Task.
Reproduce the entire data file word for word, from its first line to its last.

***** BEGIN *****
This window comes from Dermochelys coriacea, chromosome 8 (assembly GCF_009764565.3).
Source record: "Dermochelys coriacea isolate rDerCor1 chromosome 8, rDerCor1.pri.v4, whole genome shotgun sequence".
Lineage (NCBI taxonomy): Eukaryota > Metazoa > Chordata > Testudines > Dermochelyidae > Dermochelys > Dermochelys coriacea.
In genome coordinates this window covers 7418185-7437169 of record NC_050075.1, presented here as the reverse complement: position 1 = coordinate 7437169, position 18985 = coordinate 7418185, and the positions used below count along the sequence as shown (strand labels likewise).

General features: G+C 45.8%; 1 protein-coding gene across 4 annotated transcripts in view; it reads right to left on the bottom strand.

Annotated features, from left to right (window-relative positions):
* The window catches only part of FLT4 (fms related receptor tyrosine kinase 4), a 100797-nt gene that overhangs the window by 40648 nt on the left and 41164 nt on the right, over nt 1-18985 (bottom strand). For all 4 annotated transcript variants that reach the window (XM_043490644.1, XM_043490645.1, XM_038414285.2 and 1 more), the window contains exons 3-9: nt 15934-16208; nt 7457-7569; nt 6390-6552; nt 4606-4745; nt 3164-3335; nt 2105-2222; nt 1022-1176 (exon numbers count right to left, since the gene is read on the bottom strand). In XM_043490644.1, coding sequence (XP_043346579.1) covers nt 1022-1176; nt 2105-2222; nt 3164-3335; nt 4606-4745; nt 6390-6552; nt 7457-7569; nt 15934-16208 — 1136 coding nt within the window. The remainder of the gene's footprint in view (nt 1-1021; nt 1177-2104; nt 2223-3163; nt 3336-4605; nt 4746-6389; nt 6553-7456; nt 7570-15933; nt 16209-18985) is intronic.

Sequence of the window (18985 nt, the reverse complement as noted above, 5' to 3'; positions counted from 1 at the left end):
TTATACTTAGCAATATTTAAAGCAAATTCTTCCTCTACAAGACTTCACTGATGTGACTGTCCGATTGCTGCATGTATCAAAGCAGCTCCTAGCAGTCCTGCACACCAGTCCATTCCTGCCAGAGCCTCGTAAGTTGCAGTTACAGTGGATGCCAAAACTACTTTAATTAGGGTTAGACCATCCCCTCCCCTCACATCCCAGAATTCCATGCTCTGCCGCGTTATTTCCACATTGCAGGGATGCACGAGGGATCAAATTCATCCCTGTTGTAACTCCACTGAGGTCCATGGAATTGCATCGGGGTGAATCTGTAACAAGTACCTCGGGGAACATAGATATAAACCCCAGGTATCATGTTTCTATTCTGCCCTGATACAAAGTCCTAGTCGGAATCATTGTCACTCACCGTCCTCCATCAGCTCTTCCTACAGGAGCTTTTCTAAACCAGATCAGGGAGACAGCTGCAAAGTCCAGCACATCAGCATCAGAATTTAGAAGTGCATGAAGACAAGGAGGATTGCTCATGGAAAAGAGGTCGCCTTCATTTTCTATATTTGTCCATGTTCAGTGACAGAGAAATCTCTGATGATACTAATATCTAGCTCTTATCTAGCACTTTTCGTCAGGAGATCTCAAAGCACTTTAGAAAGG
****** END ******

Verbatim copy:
This window comes from Dermochelys coriacea, chromosome 8 (assembly GCF_009764565.3).
Source record: "Dermochelys coriacea isolate rDerCor1 chromosome 8, rDerCor1.pri.v4, whole genome shotgun sequence".
Lineage (NCBI taxonomy): Eukaryota > Metazoa > Chordata > Testudines > Dermochelyidae > Dermochelys > Dermochelys coriacea.
In genome coordinates this window covers 7418185-7437169 of record NC_050075.1, presented here as the reverse complement: position 1 = coordinate 7437169, position 18985 = coordinate 7418185, and the positions used below count along the sequence as shown (strand labels likewise).

General features: G+C 45.8%; 1 protein-coding gene across 4 annotated transcripts in view; it reads right to left on the bottom strand.

Annotated features, from left to right (window-relative positions):
* The window catches only part of FLT4 (fms related receptor tyrosine kinase 4), a 100797-nt gene that overhangs the window by 40648 nt on the left and 41164 nt on the right, over nt 1-18985 (bottom strand). For all 4 annotated transcript variants that reach the window (XM_043490644.1, XM_043490645.1, XM_038414285.2 and 1 more), the window contains exons 3-9: nt 15934-16208; nt 7457-7569; nt 6390-6552; nt 4606-4745; nt 3164-3335; nt 2105-2222; nt 1022-1176 (exon numbers count right to left, since the gene is read on the bottom strand). In XM_043490644.1, coding sequence (XP_043346579.1) covers nt 1022-1176; nt 2105-2222; nt 3164-3335; nt 4606-4745; nt 6390-6552; nt 7457-7569; nt 15934-16208 — 1136 coding nt within the window. The remainder of the gene's footprint in view (nt 1-1021; nt 1177-2104; nt 2223-3163; nt 3336-4605; nt 4746-6389; nt 6553-7456; nt 7570-15933; nt 16209-18985) is intronic.

Sequence of the window (18985 nt, the reverse complement as noted above, 5' to 3'; positions counted from 1 at the left end):
TTATACTTAGCAATATTTAAAGCAAATTCTTCCTCTACAAGACTTCACTGATGTGACTGTCCGATTGCTGCATGTATCAAAGCAGCTCCTAGCAGTCCTGCACACCAGTCCATTCCTGCCAGAGCCTCGTAAGTTGCAGTTACAGTGGATGCCAAAACTACTTTAATTAGGGTTAGACCATCCCCTCCCCTCACATCCCAGAATTCCATGCTCTGCCGCGTTATTTCCACATTGCAGGGATGCACGAGGGATCAAATTCATCCCTGTTGTAACTCCACTGAGGTCCATGGAATTGCATCGGGGTGAATCTGTAACAAGTACCTCGGGGAACATAGATATAAACCCCAGGTATCATGTTTCTATTCTGCCCTGATACAAAGTCCTAGTCGGAATCATTGTCACTCACCGTCCTCCATCAGCTCTTCCTACAGGAGCTTTTCTAAACCAGATCAGGGAGACAGCTGCAAAGTCCAGCACATCAGCATCAGAATTTAGAAGTGCATGAAGACAAGGAGGATTGCTCATGGAAAAGAGGTCGCCTTCATTTTCTATATTTGTCCATGTTCAGTGACAGAGAAATCTCTGATGATACTAATATCTAGCTCTTATCTAGCACTTTTCGTCAGGAGATCTCAAAGCACTTTAGAAAGG